Starfleet Access episode – Where No Man Has Gone Before (in HD)
This was the second pilot for the series, which led to the network taking on the show. We see that William Shatner’s Captain Kirk character is developed from the very beginning, unlike some of the other characters, who are still forming, like Spock. While it’s a great story and definitely an enjoyable episode, the crew and set design aren’t the standard versions we’re used to (Spock isn’t wear his usual blue science uniform and Dr. McCoy wasn’t on the show yet); therefore, the enhancements really go a long way on the pilot. What’s really cool is that with everything that could have been chanced, the effects team didn’t tamper with the Gary Mitchell character’s eyes, which had special contacts in them. They left these as is, and it stills holds up today.
No Additional Data or Starfleet Access episodes; only the episode preview trailers.
Additional Data: Reflections On Spock
This is a Leonard Nimoy interview from 2003, interspersed with clips of Spock from the original series. Nimoy talks about how the fans related to his character; how Spock was different from his comrades on the Enterprise and faced prejudice because of his obvious physical differences; and how there was also humor with Spock. Nimoy explains how the title of his novel I Am Not Spock was mistakenly perceived as a dig against the character and Star Trek.
Starfleet Access episode – The Menagerie, Parts 1 & 2:
Audio commentary along with picture-in-picture video commentary, as well as pop-up windows with images and text pertaining to the episodes. We see all the effort that went into enhancing not only the special effects, but also the scenery and sets.
Additional Data: Life Beyond Trek – William Shatner
An older featurette on Captain Kirk himself, William Shatner, and what his life and interests have been post-Trek life. Focuses mainly on his life at home with his wife on their horse ranch and the charity work his does involving horses.
Starfleet Access episode – A Balance of Terror
We meet for the first time on the series the Romulans, lead by Mark Lenard, who later went on to a more prominent role as Spock’s father Sarek.
Additional Data: To Boldly Go… Season One
The actors and producers of the original series talk about the extremely low budget they had to work with for the first season and go over certain episodes that stand out to them, like “The Naked Time,” where Sulu gets to go beyond his typical “Aye, aye, sir” dialogue and Spock unwillingly expresses emotion.
Additional Data: The Birth of a Timeless Legacy
The actors and producers reminisce about series creator Gene Roddenberry and his vision for the show; also about the show’s first pilot that was turned down by the network, which did not have any of the original characters except Leonard Nimoy’s Spock. We also learn the story about Spock’s ears and how Uhura almost didn’t make it into the series.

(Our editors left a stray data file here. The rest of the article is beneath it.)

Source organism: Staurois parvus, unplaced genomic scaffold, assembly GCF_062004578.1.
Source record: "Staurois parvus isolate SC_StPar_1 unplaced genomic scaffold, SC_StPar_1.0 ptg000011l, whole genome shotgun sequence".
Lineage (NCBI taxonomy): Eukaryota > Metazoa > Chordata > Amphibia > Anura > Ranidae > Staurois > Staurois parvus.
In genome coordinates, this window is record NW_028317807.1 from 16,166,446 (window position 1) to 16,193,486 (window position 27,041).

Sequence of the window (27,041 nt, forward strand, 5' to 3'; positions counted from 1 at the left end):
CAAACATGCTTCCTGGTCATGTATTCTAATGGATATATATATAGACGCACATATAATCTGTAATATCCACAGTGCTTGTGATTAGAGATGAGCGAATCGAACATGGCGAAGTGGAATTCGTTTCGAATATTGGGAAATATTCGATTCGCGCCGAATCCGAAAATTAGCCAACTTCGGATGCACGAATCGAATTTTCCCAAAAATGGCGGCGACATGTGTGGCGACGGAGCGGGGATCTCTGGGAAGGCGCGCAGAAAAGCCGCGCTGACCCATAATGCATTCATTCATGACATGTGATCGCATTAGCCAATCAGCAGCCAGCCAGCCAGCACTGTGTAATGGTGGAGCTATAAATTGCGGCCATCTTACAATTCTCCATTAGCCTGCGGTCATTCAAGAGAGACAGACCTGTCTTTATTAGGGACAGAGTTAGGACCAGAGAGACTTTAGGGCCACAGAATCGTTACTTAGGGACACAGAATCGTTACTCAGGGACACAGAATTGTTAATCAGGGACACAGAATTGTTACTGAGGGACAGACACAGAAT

Additional Data: Sci-Fi Visionaries
Older interviews with William Shatner and Gene Roddenbury, as well as other people involved in the original series, about the vision of Star Trek and how the characters gave young viewers at the time characters they could look up to because of their with strong moral fiber who were also exciting and adventurous. What made the series so authentic is that it employed true science fiction writers who had experience writing for television to pen the scripts. The interviewees talk about episodes that stood out to them or that they were a part of writing.
Interactive Enterprise Inspection (HD)
This is a high-definition interactive feature that lets you explore the outer portions of the USS Enterprise using your Blu-ray remote; includes audio commentary similar to the kind you’d hear at a museum or science center. Very cool if you want to learn the parts of this starship and its functions, along with some history on it.
Starfleet Access episode – Space Seed
This commentary is a study on the now-legendary Star Trek villain Khan, who made his first appearance in the Trek universe in this season one episode.
Additional Data: Billy Blackburn’s Treasure Chest: Rare Home Movies and Special Memories (HD)
A very interesting feature from the perspective of one of the actors who played a small role on the show. Actor Billy Blackburn played the Enterprise navigator on the first season; the White Rabbit in “Shore Leave”; and the close-up shots of the Gorn in “Arena.” Blackburn talks about his experiences working on the show and learning his console, as well as some behind-the-scenes information about how to film the action and effects scenes. We also see clips from the show with him — and there are lots — as well as his own personal on-set videos shot with his 8mm. Best personal video clip: The cast and crew on location in the desert in the early morning waiting in line for their bacon and eggs breakfast and waiting smack right in the middle of the line — Leonard Nimoy in full Spock regalia, ears and all.
Additional Data: Kiss N Tell: Romance In The 23rd Century
Older interviews with William Shatner, Leonard Nimoy, and story editor DC Fontana about all the beautiful women who guest-starred on the series, who many had romances with Shatner’s Captain Kirk. While Kirk got most of the ladies, Spock did have his moments too, like in “This Side of Paradise,” where Spock expresses his emotions by telling a woman he loves her. George Takei, Walter Koenig, and Nichelle Nichols also talk about their respective characters’ potential love interests.
Starfleet Access episode – Errand of Mercy
Kirk and Spock go on a mercy mission to the pacifist planet of Organia, which is about to be invaded by Klingons right when negotiations between the Federation and the Klingons have come to a standstill. When the Klingons do arrive, Kirk tries to sway the peaceful Organians to fight their invaders. The remastering of this episode includes the addition of Klingon ships and an enhancement to the Organians energy beams.
Picture Quality: A
Audio Quality: A
Bonus Material: B+